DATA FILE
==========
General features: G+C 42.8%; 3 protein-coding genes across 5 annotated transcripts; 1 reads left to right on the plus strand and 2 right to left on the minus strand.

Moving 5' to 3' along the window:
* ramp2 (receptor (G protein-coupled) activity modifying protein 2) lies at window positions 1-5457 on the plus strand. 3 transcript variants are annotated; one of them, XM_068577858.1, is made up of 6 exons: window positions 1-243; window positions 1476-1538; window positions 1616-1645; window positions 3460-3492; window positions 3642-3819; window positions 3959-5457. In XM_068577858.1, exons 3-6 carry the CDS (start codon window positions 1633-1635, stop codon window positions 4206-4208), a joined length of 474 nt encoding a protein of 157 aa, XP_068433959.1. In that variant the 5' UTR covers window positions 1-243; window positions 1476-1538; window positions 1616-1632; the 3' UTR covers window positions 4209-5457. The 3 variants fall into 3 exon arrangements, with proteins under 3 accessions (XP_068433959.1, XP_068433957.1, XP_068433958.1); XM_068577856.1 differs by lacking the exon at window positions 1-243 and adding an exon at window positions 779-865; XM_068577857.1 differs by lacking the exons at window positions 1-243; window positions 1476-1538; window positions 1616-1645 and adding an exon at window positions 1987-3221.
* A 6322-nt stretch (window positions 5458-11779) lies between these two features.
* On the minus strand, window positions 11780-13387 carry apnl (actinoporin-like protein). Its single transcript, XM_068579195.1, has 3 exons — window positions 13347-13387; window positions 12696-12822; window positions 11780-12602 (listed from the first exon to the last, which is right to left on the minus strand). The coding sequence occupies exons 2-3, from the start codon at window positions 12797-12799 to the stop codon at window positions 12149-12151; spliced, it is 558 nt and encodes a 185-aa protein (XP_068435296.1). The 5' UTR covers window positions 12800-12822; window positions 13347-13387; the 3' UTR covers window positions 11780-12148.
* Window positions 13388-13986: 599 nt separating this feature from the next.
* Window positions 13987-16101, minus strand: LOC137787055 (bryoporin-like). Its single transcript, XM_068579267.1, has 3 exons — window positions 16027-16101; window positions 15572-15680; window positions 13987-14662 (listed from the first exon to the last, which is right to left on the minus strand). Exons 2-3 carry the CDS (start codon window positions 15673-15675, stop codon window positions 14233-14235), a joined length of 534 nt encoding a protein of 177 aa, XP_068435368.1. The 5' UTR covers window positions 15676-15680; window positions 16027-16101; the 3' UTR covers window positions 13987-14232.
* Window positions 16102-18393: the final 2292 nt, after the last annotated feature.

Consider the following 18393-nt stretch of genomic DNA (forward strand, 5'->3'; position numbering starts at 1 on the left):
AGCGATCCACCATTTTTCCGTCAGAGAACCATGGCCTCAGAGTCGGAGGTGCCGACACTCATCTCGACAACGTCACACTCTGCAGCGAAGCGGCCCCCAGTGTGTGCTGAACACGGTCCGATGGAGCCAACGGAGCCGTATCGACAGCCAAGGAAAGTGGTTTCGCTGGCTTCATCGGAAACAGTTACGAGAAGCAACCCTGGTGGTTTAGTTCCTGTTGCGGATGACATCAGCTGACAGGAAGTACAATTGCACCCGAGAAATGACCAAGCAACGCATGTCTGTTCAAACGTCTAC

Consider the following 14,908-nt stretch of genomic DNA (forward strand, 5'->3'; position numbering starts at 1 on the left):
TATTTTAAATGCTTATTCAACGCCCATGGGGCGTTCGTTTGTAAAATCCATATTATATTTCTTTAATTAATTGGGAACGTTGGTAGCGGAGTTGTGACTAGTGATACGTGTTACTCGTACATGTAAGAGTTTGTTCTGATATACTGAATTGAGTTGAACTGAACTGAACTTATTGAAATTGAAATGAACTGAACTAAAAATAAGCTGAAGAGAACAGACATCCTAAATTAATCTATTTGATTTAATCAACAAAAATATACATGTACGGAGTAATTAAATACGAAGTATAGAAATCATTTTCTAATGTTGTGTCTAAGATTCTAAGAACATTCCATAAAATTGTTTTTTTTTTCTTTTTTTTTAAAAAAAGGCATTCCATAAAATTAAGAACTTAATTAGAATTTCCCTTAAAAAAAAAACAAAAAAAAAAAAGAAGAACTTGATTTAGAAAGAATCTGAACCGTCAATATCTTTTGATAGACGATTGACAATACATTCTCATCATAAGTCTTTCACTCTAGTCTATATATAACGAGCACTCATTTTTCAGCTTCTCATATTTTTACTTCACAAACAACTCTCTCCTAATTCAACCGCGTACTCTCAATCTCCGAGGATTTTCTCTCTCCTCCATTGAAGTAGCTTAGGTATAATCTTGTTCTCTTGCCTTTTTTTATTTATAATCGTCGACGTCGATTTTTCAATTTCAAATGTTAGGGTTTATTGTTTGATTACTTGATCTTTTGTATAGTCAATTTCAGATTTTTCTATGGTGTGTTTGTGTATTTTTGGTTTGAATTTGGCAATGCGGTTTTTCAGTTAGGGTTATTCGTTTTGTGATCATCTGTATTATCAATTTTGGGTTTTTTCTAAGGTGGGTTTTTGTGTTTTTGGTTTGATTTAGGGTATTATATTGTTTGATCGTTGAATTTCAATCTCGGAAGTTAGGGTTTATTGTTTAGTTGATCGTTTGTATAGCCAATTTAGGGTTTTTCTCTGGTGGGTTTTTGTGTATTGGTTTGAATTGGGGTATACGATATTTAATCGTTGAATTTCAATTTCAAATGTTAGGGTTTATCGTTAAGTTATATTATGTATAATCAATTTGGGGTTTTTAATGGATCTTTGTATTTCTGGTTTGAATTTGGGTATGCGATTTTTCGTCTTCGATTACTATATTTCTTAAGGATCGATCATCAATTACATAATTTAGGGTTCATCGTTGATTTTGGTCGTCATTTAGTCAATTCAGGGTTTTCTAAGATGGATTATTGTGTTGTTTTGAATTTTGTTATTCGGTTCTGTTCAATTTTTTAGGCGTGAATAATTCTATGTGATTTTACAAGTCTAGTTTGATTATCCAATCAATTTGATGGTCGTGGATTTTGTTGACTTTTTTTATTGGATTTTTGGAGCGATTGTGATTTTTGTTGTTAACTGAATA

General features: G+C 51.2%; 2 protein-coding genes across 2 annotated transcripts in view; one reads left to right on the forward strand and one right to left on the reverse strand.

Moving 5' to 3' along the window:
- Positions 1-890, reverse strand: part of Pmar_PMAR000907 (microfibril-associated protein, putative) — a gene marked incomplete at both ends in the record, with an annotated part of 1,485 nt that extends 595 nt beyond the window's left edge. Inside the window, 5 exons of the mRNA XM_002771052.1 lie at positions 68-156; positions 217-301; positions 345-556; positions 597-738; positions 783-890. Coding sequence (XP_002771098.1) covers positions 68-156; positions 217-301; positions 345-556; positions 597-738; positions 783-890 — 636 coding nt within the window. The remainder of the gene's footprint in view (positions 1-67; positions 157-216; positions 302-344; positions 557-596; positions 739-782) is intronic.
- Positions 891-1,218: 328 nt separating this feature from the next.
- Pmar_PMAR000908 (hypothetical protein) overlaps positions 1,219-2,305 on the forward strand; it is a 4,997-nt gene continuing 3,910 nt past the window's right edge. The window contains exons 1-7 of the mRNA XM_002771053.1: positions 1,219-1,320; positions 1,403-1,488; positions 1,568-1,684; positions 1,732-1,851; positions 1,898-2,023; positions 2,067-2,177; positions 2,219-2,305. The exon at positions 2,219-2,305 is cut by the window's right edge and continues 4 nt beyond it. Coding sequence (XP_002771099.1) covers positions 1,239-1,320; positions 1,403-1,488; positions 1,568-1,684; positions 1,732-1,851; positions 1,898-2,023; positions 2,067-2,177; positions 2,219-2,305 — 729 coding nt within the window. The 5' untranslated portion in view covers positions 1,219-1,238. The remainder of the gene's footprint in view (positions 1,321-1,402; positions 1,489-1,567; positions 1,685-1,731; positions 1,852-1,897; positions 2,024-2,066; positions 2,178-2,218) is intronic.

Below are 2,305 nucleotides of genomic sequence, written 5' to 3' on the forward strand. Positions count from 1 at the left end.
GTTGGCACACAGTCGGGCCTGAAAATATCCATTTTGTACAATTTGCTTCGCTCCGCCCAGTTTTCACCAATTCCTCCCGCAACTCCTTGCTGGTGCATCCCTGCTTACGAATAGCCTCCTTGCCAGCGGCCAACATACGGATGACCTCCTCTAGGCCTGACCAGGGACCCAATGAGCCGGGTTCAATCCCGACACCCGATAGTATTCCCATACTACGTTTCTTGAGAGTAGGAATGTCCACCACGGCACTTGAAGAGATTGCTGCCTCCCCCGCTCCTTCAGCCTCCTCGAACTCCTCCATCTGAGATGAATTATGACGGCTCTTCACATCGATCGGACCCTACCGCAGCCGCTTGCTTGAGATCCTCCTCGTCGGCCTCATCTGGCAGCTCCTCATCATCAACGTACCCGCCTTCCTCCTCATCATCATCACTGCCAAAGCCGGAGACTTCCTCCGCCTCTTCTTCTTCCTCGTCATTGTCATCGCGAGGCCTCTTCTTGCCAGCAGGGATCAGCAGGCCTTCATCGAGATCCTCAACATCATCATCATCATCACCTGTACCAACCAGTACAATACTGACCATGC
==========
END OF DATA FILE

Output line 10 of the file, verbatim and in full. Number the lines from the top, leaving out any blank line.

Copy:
AGCGATCCACCATTTTTCCGTCAGAGAACCATGGCCTCAGAGTCGGAGGTGCCGACACTCATCTCGACAACGTCACACTCTGCAGCGAAGCGGCCCCCAGTGTGTGCTGAACACGGTCCGATGGAGCCAACGGAGCCGTATCGACAGCCAAGGAAAGTGGTTTCGCTGGCTTCATCGGAAACAGTTACGAGAAGCAACCCTGGTGGTTTAGTTCCTGTTGCGGATGACATCAGCTGACAGGAAGTACAATTGCACCCGAGAAATGACCAAGCAACGCATGTCTGTTCAAACGTCTAC